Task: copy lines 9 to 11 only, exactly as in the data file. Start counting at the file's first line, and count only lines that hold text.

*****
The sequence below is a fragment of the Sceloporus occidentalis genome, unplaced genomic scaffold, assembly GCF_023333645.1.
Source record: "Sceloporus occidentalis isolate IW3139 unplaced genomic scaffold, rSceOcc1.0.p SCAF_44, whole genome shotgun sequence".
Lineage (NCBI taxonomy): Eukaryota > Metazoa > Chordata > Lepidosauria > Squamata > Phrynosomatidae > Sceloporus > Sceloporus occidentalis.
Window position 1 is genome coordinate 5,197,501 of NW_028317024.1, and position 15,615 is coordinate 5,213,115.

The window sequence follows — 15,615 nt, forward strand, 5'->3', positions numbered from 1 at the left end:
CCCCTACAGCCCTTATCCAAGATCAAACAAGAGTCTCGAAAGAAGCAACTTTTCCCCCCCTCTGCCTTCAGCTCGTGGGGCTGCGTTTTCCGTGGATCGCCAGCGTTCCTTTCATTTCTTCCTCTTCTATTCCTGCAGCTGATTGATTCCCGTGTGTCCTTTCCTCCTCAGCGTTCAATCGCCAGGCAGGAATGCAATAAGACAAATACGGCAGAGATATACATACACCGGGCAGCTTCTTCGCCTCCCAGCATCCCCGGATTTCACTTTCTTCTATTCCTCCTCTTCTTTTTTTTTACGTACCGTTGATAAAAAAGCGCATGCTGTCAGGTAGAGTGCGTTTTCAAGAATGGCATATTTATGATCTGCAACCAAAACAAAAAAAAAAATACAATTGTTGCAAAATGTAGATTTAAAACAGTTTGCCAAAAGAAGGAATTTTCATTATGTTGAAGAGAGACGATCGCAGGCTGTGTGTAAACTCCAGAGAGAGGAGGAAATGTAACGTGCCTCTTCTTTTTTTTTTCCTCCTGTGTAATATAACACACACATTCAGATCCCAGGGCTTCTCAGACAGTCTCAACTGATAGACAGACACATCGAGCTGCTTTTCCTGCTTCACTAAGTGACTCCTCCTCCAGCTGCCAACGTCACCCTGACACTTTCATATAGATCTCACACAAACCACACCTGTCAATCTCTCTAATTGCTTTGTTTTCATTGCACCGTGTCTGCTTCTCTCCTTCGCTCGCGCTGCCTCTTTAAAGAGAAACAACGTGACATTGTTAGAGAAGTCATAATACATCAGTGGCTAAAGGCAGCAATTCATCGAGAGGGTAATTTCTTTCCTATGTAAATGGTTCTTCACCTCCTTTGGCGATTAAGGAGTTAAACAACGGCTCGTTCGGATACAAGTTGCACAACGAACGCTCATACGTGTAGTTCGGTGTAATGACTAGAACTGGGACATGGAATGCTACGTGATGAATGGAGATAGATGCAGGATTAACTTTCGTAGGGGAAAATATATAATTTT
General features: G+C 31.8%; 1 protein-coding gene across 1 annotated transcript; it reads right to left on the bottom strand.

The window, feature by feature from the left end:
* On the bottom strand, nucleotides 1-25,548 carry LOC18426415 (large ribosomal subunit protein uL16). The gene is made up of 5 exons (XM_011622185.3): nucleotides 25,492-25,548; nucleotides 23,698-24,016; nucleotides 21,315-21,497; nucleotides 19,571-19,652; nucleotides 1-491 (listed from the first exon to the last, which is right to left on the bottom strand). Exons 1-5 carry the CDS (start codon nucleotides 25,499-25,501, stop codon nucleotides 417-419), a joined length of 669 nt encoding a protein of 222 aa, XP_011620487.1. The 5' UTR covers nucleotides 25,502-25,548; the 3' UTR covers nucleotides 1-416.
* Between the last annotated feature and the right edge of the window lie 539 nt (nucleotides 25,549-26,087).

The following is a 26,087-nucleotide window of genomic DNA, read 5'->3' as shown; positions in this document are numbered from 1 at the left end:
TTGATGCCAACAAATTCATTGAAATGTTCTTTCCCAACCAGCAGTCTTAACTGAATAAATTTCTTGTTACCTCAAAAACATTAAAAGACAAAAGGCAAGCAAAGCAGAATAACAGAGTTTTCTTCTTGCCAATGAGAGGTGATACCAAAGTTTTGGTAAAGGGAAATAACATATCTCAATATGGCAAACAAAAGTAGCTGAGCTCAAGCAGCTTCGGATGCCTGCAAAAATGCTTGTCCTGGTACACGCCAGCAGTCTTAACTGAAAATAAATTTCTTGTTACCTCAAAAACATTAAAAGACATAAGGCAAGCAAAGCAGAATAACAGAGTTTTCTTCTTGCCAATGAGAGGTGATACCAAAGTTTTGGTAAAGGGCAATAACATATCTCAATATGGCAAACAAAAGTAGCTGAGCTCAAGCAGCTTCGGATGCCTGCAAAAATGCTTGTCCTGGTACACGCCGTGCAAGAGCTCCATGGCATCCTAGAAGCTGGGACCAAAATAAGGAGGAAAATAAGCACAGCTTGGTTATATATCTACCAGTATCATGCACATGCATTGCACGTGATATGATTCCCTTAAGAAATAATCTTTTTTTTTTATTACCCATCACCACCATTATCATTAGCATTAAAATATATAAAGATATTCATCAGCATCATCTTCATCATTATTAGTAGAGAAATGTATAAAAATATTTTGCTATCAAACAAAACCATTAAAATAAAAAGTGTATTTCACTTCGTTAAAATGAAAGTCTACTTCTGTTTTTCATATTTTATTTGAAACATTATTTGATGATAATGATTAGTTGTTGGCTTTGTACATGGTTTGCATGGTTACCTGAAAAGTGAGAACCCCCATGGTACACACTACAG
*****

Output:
* On the bottom strand, nucleotides 1-25,548 carry LOC18426415 (large ribosomal subunit protein uL16). The gene is made up of 5 exons (XM_011622185.3): nucleotides 25,492-25,548; nucleotides 23,698-24,016; nucleotides 21,315-21,497; nucleotides 19,571-19,652; nucleotides 1-491 (listed from the first exon to the last, which is right to left on the bottom strand). Exons 1-5 carry the CDS (start codon nucleotides 25,499-25,501, stop codon nucleotides 417-419), a joined length of 669 nt encoding a protein of 222 aa, XP_011620487.1. The 5' UTR covers nucleotides 25,502-25,548; the 3' UTR covers nucleotides 1-416.
* Between the last annotated feature and the right edge of the window lie 539 nt (nucleotides 25,549-26,087).

The following is a 26,087-nucleotide window of genomic DNA, read 5'->3' as shown; positions in this document are numbered from 1 at the left end: